Well there has been no shortage of press releases in recent months from SAP who continue to build out their cloud strategy, the latest being their proposed acquisition of Ariba to help improve connectivity with external business networks. Oracle recently started to retaliate to SAP’s Cloud marketing activities by outlining their own Cloud intentions, but so far I have not seen anything that clearly defines how these companies will create a truly enterprise worthy ‘platform’, in the mould of the four I mentioned earlier.
Well GXS has one of the world’s largest cloud integration platforms already, called Trading Grid and as it was introduced in 2004, it is more established than some of the more consumer focused platforms that I mentioned earlier. We certainly regard Trading Grid, in cloud terms, as a Platform as a Service based environment, but it is a lot more than that. Our platform is not only used for exchanging electronic business transactions, it also plays host to numerous instances or examples of hosted integration services. Whether integrating to a back office ERP environments such as SAP or Oracle or providing integration to other business applications.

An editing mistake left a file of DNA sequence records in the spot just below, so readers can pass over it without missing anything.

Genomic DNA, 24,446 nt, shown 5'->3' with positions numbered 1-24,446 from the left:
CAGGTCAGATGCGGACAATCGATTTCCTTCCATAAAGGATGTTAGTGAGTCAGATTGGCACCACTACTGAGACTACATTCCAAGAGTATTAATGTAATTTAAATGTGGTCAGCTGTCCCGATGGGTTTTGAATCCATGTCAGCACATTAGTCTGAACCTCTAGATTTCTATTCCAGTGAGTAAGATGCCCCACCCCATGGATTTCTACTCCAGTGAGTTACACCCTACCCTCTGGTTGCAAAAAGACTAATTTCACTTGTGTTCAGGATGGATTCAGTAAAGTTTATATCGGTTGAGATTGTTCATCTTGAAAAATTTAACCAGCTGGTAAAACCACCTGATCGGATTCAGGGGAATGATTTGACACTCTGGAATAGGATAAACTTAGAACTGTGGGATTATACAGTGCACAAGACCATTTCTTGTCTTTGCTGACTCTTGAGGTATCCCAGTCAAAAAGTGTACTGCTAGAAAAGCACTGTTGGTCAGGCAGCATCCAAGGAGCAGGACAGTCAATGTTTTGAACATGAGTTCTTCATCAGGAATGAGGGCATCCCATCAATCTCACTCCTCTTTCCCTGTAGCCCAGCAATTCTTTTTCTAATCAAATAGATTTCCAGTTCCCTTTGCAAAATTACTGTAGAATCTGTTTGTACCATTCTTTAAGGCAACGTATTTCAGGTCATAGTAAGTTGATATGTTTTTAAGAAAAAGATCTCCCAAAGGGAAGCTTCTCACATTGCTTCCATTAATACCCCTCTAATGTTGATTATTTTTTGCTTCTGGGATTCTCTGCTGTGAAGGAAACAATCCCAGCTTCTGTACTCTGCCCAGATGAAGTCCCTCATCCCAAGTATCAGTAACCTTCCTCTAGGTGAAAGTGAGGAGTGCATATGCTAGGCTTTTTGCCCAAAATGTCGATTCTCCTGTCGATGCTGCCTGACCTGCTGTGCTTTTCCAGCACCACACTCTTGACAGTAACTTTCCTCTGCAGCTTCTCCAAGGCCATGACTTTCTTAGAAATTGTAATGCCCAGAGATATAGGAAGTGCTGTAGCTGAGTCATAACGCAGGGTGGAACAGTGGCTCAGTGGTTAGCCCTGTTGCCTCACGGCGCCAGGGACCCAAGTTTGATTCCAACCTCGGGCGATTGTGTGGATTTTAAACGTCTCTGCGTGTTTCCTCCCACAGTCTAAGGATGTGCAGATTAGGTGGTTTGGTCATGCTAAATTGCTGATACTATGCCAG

A new term called iPaaS, Integration Platform as a Service, is providing much excitement for many CIOs around the world as it will potentially help to provide the enterprise equivalent of the consumer platforms that I mentioned earlier in this blog entry. The ability to host a corporate app store, where employees, based on their role in the business, could download business focused apps to allow them to go about their work on a laptop, tablet or other form of mobile device. Alternatively being able to take a number of apps and use these as building blocks to developing more powerful business applications. All integration mapping etc or external comms requirements would be preconfigured within the apps, you would simply download and use the platform to host these apps.